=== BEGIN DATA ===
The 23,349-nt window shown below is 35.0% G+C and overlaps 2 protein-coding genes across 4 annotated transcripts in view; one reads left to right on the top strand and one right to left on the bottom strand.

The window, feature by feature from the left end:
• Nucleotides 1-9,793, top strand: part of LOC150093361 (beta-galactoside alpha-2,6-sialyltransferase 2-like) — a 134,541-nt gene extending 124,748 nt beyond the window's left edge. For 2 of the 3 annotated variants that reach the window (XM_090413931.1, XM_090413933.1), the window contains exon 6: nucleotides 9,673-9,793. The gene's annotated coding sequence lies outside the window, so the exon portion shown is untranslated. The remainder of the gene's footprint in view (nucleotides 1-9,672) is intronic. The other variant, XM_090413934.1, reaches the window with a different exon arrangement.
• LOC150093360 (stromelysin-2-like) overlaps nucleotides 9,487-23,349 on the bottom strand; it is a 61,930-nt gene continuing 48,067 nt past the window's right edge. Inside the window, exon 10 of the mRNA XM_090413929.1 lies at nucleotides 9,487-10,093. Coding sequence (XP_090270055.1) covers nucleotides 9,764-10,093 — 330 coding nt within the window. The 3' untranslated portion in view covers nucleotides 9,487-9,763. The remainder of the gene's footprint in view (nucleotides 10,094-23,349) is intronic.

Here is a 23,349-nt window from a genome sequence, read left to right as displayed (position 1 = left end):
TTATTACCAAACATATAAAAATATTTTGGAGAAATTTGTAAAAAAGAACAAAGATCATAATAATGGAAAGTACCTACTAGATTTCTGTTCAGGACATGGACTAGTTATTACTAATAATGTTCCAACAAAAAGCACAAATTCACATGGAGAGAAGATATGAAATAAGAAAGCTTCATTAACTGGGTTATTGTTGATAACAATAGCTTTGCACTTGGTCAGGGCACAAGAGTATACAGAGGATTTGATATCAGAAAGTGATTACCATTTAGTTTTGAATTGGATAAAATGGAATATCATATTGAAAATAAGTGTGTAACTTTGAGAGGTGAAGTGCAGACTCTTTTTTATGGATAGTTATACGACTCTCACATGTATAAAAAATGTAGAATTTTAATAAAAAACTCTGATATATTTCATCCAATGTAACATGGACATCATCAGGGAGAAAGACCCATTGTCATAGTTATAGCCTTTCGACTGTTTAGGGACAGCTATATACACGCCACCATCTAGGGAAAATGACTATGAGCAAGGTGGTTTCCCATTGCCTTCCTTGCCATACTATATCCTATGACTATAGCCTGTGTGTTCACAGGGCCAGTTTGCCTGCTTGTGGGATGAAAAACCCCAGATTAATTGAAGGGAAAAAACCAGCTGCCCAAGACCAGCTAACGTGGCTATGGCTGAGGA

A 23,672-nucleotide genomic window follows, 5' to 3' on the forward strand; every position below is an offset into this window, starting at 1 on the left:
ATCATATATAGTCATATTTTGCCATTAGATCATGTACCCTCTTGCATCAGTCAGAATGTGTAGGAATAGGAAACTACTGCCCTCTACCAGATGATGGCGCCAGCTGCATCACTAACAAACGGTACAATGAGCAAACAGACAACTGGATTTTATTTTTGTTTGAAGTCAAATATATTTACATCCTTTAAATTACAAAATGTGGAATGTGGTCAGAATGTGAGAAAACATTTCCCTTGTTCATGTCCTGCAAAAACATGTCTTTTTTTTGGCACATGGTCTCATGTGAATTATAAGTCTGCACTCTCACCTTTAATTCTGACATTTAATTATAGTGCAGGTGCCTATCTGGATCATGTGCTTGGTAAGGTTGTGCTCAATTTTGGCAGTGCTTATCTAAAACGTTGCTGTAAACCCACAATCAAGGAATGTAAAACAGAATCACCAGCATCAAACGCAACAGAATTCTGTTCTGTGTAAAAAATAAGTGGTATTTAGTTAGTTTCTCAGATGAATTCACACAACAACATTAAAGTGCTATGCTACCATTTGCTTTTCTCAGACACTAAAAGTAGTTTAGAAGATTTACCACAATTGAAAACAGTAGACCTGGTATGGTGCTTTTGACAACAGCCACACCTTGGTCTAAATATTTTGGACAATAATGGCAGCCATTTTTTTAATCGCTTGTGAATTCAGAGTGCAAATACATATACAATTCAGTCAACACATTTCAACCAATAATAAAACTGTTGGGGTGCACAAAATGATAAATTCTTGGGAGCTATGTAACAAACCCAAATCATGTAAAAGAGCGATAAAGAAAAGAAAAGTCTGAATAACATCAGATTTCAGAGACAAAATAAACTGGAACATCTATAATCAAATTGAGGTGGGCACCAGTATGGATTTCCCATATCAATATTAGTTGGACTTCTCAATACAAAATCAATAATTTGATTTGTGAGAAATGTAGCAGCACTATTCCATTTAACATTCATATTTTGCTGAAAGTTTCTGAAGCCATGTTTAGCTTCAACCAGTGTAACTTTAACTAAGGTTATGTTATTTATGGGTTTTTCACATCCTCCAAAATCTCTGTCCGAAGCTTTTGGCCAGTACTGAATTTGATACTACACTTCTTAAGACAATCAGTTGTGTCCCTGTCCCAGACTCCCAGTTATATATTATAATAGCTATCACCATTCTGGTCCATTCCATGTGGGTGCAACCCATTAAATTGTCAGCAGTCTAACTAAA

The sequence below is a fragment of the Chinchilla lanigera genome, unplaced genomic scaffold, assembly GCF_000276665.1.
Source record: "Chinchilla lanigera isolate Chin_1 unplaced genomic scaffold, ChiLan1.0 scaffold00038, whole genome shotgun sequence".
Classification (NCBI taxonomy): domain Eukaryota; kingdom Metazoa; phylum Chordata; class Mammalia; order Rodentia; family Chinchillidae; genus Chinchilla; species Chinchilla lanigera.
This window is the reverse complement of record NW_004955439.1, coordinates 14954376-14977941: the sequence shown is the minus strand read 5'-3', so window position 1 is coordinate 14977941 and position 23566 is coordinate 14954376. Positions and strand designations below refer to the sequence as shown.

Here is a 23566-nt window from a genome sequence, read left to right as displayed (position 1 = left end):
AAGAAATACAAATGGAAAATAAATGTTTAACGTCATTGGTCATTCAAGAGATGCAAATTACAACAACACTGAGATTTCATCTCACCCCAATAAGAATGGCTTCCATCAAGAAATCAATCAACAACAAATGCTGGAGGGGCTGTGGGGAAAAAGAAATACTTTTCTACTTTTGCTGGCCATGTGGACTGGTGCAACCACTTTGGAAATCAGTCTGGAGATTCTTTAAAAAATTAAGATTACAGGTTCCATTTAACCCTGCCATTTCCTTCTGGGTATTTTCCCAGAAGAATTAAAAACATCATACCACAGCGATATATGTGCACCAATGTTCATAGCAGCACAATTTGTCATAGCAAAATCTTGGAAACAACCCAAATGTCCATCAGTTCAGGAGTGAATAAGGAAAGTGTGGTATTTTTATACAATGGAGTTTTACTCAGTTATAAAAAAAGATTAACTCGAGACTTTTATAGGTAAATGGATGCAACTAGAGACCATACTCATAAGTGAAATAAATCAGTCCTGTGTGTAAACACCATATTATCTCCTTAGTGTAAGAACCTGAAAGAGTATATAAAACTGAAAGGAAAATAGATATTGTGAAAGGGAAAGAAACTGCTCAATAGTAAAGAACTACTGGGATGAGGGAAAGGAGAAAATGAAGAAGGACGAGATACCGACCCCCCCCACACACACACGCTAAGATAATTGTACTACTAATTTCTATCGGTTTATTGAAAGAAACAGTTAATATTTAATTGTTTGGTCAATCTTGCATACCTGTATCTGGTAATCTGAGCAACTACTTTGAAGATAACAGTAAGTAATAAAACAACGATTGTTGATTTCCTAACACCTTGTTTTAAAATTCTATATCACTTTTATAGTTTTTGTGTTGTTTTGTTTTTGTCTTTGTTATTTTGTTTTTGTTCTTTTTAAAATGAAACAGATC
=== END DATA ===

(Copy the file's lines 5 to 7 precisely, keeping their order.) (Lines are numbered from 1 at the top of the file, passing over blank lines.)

Here is a 23,349-nt window from a genome sequence, read left to right as displayed (position 1 = left end):
TTATTACCAAACATATAAAAATATTTTGGAGAAATTTGTAAAAAAGAACAAAGATCATAATAATGGAAAGTACCTACTAGATTTCTGTTCAGGACATGGACTAGTTATTACTAATAATGTTCCAACAAAAAGCACAAATTCACATGGAGAGAAGATATGAAATAAGAAAGCTTCATTAACTGGGTTATTGTTGATAACAATAGCTTTGCACTTGGTCAGGGCACAAGAGTATACAGAGGATTTGATATCAGAAAGTGATTACCATTTAGTTTTGAATTGGATAAAATGGAATATCATATTGAAAATAAGTGTGTAACTTTGAGAGGTGAAGTGCAGACTCTTTTTTATGGATAGTTATACGACTCTCACATGTATAAAAAATGTAGAATTTTAATAAAAAACTCTGATATATTTCATCCAATGTAACATGGACATCATCAGGGAGAAAGACCCATTGTCATAGTTATAGCCTTTCGACTGTTTAGGGACAGCTATATACACGCCACCATCTAGGGAAAATGACTATGAGCAAGGTGGTTTCCCATTGCCTTCCTTGCCATACTATATCCTATGACTATAGCCTGTGTGTTCACAGGGCCAGTTTGCCTGCTTGTGGGATGAAAAACCCCAGATTAATTGAAGGGAAAAAACCAGCTGCCCAAGACCAGCTAACGTGGCTATGGCTGAGGA

A 23,672-nucleotide genomic window follows, 5' to 3' on the forward strand; every position below is an offset into this window, starting at 1 on the left: